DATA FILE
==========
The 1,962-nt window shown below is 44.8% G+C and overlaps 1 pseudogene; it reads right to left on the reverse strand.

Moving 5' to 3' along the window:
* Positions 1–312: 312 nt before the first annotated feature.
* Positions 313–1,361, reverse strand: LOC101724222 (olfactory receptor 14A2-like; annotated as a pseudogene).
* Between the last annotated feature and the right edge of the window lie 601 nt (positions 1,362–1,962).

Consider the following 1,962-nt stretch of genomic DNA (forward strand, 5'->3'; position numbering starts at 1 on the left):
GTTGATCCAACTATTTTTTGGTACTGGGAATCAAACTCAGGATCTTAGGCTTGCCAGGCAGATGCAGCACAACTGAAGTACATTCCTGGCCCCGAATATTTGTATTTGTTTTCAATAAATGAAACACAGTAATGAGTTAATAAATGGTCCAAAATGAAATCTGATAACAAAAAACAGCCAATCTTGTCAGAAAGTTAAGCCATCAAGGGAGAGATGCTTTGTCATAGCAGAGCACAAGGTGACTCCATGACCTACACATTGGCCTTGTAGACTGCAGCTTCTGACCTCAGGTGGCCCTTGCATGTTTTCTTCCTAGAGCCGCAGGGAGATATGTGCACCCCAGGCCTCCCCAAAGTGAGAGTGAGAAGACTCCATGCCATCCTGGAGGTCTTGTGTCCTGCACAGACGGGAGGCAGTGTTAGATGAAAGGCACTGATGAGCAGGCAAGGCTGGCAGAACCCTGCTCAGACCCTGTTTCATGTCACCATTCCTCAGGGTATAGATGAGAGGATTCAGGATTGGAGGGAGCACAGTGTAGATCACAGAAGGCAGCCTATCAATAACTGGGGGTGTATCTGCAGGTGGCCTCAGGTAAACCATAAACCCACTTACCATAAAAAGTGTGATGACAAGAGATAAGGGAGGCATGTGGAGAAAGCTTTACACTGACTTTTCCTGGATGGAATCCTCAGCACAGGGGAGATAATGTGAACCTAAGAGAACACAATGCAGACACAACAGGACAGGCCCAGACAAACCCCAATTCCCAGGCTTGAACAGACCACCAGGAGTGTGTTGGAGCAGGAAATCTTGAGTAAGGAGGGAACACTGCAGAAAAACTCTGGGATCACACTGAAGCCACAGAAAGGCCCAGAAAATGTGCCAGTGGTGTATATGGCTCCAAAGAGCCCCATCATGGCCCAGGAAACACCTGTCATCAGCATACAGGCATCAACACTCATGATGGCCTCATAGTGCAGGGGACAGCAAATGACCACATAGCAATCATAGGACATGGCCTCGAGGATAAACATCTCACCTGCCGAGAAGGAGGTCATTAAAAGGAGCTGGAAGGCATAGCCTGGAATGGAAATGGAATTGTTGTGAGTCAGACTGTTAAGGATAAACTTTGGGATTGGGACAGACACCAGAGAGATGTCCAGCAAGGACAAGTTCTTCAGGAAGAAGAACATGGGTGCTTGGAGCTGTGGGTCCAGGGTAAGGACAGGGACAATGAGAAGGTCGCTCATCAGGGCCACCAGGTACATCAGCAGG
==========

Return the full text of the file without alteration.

The 1,962-nt window shown below is 44.8% G+C and overlaps 1 pseudogene; it reads right to left on the reverse strand.

Moving 5' to 3' along the window:
* Positions 1–312: 312 nt before the first annotated feature.
* Positions 313–1,361, reverse strand: LOC101724222 (olfactory receptor 14A2-like; annotated as a pseudogene).
* Between the last annotated feature and the right edge of the window lie 601 nt (positions 1,362–1,962).

Consider the following 1,962-nt stretch of genomic DNA (forward strand, 5'->3'; position numbering starts at 1 on the left):
GTTGATCCAACTATTTTTTGGTACTGGGAATCAAACTCAGGATCTTAGGCTTGCCAGGCAGATGCAGCACAACTGAAGTACATTCCTGGCCCCGAATATTTGTATTTGTTTTCAATAAATGAAACACAGTAATGAGTTAATAAATGGTCCAAAATGAAATCTGATAACAAAAAACAGCCAATCTTGTCAGAAAGTTAAGCCATCAAGGGAGAGATGCTTTGTCATAGCAGAGCACAAGGTGACTCCATGACCTACACATTGGCCTTGTAGACTGCAGCTTCTGACCTCAGGTGGCCCTTGCATGTTTTCTTCCTAGAGCCGCAGGGAGATATGTGCACCCCAGGCCTCCCCAAAGTGAGAGTGAGAAGACTCCATGCCATCCTGGAGGTCTTGTGTCCTGCACAGACGGGAGGCAGTGTTAGATGAAAGGCACTGATGAGCAGGCAAGGCTGGCAGAACCCTGCTCAGACCCTGTTTCATGTCACCATTCCTCAGGGTATAGATGAGAGGATTCAGGATTGGAGGGAGCACAGTGTAGATCACAGAAGGCAGCCTATCAATAACTGGGGGTGTATCTGCAGGTGGCCTCAGGTAAACCATAAACCCACTTACCATAAAAAGTGTGATGACAAGAGATAAGGGAGGCATGTGGAGAAAGCTTTACACTGACTTTTCCTGGATGGAATCCTCAGCACAGGGGAGATAATGTGAACCTAAGAGAACACAATGCAGACACAACAGGACAGGCCCAGACAAACCCCAATTCCCAGGCTTGAACAGACCACCAGGAGTGTGTTGGAGCAGGAAATCTTGAGTAAGGAGGGAACACTGCAGAAAAACTCTGGGATCACACTGAAGCCACAGAAAGGCCCAGAAAATGTGCCAGTGGTGTATATGGCTCCAAAGAGCCCCATCATGGCCCAGGAAACACCTGTCATCAGCATACAGGCATCAACACTCATGATGGCCTCATAGTGCAGGGGACAGCAAATGACCACATAGCAATCATAGGACATGGCCTCGAGGATAAACATCTCACCTGCCGAGAAGGAGGTCATTAAAAGGAGCTGGAAGGCATAGCCTGGAATGGAAATGGAATTGTTGTGAGTCAGACTGTTAAGGATAAACTTTGGGATTGGGACAGACACCAGAGAGATGTCCAGCAAGGACAAGTTCTTCAGGAAGAAGAACATGGGTGCTTGGAGCTGTGGGTCCAGGGTAAGGACAGGGACAATGAGAAGGTCGCTCATCAGGGCCACCAGGTACATCAGCAGG